H&M Ginza Opens to Huge Fanfare

Swedish shockwave pounds the status quo
18 September 2008
Reports and analysis about the fast fashion brand's entry into Japan
H&M, Ginza
Earlier this year, many wondered whether fast fashion pioneer H&M was taking too long to enter the Japanese market. Now with an incredibly-successful opening week for its Ginza store, it looks like the patience and careful planning has paid off.

At 11 a.m. on September 13, H&M opened the doors to its first Japanese retail location in the heart of glamorous Tokyo neighborhood of Ginza. More than 8,000 people came to the store throughout the day, with the queue reaching lengths of 3,000. The staff passed out water, umbrellas, and magazines to the waiting crowds. These long lines continued for entire holiday weekend.

H&M Ginza is a total 1,000 square-meters and offers four-stories of fashion shopping. The first-floor is dedicated to women's "high fashion." The second-floor is women's "trend" and daily items, while the top floor is "modern classic" — office-friendly items that will no doubt appeal to OLs and other working women. The basement floor is menswear, ranging from young trendy young items to men's suits, coats, and ties.

Located a few short blocks from rival mass fashion brands Zara and Uniqlo, H&M's store establishes the Ginza neighborhood as both a high-end retail paradise and one-stop fast fashion zone. Although some of its rivals are in danger of being cannibalized, this weekend's rush of consumers to H&M apparently increased foot traffic for most retailers in the area.

VIP customers — including celebrities Marie and Megumi — were able to attend a special invite-only shopping party on Thursday, September 11. Reporting of this exclusive event commenced a few days of heavy television coverage, which most likely extended excitement about the store's opening beyond dedicated fashion fans. H&M also plastered the Ginza train station with red advertisements that announced the opening. The massive PR push made H&M Ginza the news of the weekend and perhaps the month.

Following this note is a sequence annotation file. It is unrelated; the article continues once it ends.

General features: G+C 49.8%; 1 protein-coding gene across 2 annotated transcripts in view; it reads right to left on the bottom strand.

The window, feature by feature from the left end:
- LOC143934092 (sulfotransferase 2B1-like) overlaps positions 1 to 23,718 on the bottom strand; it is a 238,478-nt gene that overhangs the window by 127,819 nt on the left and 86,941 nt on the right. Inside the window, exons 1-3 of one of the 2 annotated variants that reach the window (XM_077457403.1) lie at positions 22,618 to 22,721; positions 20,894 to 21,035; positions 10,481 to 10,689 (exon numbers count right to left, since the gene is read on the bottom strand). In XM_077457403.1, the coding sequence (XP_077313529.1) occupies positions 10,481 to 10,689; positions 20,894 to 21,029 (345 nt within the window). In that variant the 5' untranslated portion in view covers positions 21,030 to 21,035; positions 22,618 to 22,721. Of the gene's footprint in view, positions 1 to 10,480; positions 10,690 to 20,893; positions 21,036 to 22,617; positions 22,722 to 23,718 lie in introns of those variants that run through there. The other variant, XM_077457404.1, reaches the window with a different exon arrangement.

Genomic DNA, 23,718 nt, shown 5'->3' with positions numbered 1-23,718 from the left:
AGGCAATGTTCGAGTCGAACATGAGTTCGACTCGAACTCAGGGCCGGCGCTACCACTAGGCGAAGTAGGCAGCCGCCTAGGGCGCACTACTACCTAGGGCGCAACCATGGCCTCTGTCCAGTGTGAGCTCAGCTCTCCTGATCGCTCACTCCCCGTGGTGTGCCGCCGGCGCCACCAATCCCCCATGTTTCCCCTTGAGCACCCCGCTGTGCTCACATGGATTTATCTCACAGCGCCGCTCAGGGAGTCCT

Although H&M is distinct enough in style not to directly challenge most Japanese apparel companies, many are quietly expressing worry about possible price deflation. Jaws dropped when H&M revealed their prices. Unlike other foreign brands, which normally raise prices to fit the Japanese standard, H&M has tried to keep prices almost as low as overseas. The Swedish fast fashion company now makes most other retailers look "expensive" and places the brand at a price point near recently-booming Uniqlo. Whether this drops the price standard for customers has yet to be seen.

H&M's Harajuku store opens in November and will prove the brand's ability to connect with Japan's critical youth market. The opening will correspond with the release of the special Rei Kawakubo collaboration line, sure to bring in a rush of leading-edge consumers. A Shibuya store is planned for 2009, and rumors suggest a Shinjuku location soon after. In an interview with Nikkei, H&M CEO Rolf Erikson stated plans for the brand to expand into Japanese shopping centers.

Next page: H&M's Challenges and Opportunities 
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